She said: “When it came to care, she ignored a lot of what was said, just picking out the fact I could shower but didn’t mention that my husband has to help me, the same with cooking and taking medication.  

“Even though my husband does all that and leaves me my lunch and phones me to remind me to take medication.”

Another claimant, Sandra*, said that the nurse who assessed her wrote in her report that she had no suicidal thoughts, even though Sandra had shown her copies of police incident reports written after her friends had expressed concerns for her safety.

The nurse also wrote that Sandra was in a “good mood and often smiling”, even though she had told her that her second dad had just died and she had spent a sleepless night crying.

The nurse wrote that Sandra can “manage medication/therapy unaided”, even though her flatmate helps her fill her tablets box and then hides the rest of the medication in his room to avoid her using it to overdose, as she has done previously.

Sandra had previously received the PIP enhanced rate for daily living, but as a result of the assessment report, received zero points and so lost her entitlement to £330 every four weeks.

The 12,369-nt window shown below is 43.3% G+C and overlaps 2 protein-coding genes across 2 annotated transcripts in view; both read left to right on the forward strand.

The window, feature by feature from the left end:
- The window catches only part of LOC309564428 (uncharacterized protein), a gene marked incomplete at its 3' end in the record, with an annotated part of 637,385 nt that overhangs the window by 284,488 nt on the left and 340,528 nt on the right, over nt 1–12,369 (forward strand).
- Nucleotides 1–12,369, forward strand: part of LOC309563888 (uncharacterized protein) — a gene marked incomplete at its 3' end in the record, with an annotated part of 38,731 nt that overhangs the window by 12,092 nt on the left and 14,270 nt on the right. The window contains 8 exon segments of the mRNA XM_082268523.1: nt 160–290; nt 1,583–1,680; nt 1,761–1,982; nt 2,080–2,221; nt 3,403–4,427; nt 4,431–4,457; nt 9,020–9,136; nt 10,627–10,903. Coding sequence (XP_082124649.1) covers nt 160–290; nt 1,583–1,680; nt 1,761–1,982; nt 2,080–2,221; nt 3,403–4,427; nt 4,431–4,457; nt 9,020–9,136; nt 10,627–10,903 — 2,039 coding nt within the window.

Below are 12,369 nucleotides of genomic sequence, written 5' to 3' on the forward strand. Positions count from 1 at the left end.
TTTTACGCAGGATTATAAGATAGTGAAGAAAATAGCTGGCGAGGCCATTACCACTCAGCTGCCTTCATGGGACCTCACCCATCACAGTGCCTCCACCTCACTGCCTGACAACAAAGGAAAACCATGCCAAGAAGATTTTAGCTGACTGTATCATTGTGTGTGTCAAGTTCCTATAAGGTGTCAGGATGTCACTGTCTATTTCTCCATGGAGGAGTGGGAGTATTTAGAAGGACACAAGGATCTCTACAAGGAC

She is now waiting for a tribunal to appeal that decision.

As a result of the problems this has caused, she has started to hear voices for the first time, and has been referred for urgent psychological treatment.

She cannot use public transport because of claustrophobia, and taxis are expensive, particularly because she has to travel to a neighbouring town for hospital appointments.

Michael* said that the stress of fighting his PIP case through a tribunal – and also having to take his ESA appeal to a tribunal – caused him to have a heart attack.

He said that both of the reports compiled by these assessors were “seriously dishonest, missing huge amounts of evidence I gave, some of which was extremely important to my case”.

He had been assessed for PIP by an Atos physiotherapist, who failed to mention the “multiple pulmonary embolisms on my lungs which though I had suffered with from my first heart attack two years previously had only just been diagnosed”.